On Tue, 2011-08-30, C. Michael Pilato wrote:
> On 08/30/2011 12:34 PM, Hyrum K Wright wrote:
> >> There is at most one successor on the same line of history (same copy_id).
> >> Each copy operation also creates one new successor.
> > I think we need to be bit more clear about when a successor is
> > actually created in the case of copy. For most copies, particularly
> > those of the recursive directory kind, a new successor isn't created
> > until we write to the node. This has some interesting implications.
> > For instance, folks usually don't modify the contents of a tag, so
> > there wouldn't be any successor link created for the tag contents.
> > Even though the tag contents are "logical" successor of their source
> > files, they aren't actually stored as such. Doing so would make
> > copying a O(N) operation instead of O(1). (Of course, the O(1)
> > behavior gives incomplete results when asking "where did this bug move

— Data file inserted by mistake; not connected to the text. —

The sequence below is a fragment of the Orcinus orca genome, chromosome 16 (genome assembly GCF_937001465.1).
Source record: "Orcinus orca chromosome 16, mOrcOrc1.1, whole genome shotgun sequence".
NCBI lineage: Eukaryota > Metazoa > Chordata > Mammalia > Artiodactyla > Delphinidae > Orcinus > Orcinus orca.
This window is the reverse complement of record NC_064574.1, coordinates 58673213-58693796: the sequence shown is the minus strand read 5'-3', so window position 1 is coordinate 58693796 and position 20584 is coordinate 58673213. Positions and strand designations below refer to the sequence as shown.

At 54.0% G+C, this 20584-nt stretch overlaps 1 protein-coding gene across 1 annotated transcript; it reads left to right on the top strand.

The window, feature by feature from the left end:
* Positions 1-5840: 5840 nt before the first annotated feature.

> > to?")
So, IIUC, to answer the "Where did this bug move to?" question
correctly, we need to examine the successors of each parent directory of
the file in question as well as of the file itself. That sounds totally
> > Mike may have already worked most of this out on the BDB branch.
> Sure, the BDB code adds successors only where it also would add precessors.
> If you create a tag, you create a copy of some directory. That copy has a
> predecessor "link" back to the directory it was copied from; the directory
> it was copied from as a successor "link" to the new tag.
Received on 2011-08-31 12:04:19 CEST